By Bill Parry
The Queens district attorney’s office is pushing back against Transportation Alternatives and Families for Safe Streets after they announced their outrage that the DA declined to bring criminal charges against Armando Morales-Rodriguez, a 44-year-old unlicensed driver who killed an 8-month-old baby on an East Elmhurst sidewalk in October.
The driver backed his van into a stroller carrying Navraj Raju in front of 92-20 Astoria Blvd. The boy was rushed to Elmhurst Hospital Center, where he died from his injuries.
In the absence of criminal charges, Morales-Rodriguez faces a maximum of 15 days in jail and a $300 fine, according to Transportation Alternatives Executive Director Paul Steely White.
“We once again implore the NYPD and the city’s district attorneys to take greater action to deter the driving behaviors that kill and injure the most New Yorkers, which include failure to yield to pedestrians,” Steely White said. “Specifically, authorities must make more frequent use of the Right of Way law, which allows a misdemeanor criminal charge against drivers who kill or injure someone in a crosswalk or bike lane, or on a sidewalk while entering or exiting a driveway. In the Vision Zero era, DA’s must play a proactive role in deterring all forms of dangerous driving, and the reduction in fatalities and injuries must be a prime measure of our public prosecutor’s success.”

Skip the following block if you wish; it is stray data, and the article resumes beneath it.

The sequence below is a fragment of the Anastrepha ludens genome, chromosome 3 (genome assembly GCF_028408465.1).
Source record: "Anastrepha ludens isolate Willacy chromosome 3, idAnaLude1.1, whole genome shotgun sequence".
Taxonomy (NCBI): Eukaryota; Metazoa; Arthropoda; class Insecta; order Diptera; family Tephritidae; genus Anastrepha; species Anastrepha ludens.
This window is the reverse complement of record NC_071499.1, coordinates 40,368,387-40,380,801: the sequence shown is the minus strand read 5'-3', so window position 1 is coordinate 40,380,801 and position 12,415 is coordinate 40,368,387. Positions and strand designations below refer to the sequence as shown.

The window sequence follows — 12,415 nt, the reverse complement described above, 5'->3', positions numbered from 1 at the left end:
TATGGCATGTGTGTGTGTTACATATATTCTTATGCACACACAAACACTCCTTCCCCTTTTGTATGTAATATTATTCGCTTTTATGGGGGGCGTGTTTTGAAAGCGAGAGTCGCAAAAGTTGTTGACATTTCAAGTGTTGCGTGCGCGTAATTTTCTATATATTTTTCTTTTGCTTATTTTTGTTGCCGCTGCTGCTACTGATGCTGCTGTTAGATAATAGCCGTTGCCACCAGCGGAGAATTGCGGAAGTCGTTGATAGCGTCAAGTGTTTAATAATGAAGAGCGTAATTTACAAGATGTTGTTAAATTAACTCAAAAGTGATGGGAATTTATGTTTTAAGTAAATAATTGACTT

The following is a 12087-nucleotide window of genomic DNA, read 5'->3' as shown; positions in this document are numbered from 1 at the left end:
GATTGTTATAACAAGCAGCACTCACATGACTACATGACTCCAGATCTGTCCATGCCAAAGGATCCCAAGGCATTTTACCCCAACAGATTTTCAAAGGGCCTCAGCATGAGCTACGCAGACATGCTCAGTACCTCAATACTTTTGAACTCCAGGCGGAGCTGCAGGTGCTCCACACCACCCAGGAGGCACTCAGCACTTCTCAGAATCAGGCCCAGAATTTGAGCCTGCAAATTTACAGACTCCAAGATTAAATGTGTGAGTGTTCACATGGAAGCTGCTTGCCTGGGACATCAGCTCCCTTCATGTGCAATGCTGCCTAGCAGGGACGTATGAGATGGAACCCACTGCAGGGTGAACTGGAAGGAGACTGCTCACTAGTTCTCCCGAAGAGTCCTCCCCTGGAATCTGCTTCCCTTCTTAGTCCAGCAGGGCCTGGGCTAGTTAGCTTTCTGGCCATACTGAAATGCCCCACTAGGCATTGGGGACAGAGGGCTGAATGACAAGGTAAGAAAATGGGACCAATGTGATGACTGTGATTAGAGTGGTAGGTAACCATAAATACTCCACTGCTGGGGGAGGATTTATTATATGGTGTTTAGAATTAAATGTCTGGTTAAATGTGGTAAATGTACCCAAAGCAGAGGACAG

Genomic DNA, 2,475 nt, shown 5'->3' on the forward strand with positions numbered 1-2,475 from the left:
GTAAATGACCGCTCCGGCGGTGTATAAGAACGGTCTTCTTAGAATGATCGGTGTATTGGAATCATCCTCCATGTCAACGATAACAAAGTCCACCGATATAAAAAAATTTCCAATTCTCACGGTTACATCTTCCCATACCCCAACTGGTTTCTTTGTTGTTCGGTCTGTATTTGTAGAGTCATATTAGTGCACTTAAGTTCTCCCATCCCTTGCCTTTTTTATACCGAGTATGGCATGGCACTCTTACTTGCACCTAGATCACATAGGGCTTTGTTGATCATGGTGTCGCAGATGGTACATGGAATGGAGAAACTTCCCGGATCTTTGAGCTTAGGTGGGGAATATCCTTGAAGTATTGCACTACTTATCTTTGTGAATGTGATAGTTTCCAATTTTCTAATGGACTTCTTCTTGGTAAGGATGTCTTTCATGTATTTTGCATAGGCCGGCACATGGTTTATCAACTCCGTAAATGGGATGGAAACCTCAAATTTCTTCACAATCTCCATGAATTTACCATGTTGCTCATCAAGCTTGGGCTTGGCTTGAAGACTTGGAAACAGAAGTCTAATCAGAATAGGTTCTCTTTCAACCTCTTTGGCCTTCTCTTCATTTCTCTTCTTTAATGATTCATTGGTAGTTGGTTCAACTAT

When the Queens DA was told what happened to Naraj Ranju Oct. 27, he raced to the scene with the chief of his Vehicular Homicide Unit and two assistant district attorneys from his Homicide Investigations Bureau in addition to the NYPD Collision Investigations Squad and the Queens Homicide Squad.
“This horrible tragedy was thoroughly investigated and we filed the only charge supported by the law and the facts of this incident,” a spokesman for the DA said. “We take very seriously our responsibility to investigate and prosecute drivers whose criminal conduct results in death or serious injury. That being said, we are sworn to follow the law. No matter how tragic the incident and no matter how much sympathy we have for victims and their families, we cannot base a prosecution on those feelings.”
He added, “In every vehicular crash brought to our attention we must evaluate the driver’s conduct in terms of criminal liability. There are occasions when crashes occur which are not the result of criminality. Some may disagree with that determination and it is their right to do so, but our oath requires us to follow the law and not the opinions of others, however heartfelt those opinions may be.”
Reach reporter Bill Parry by e-mail at bparr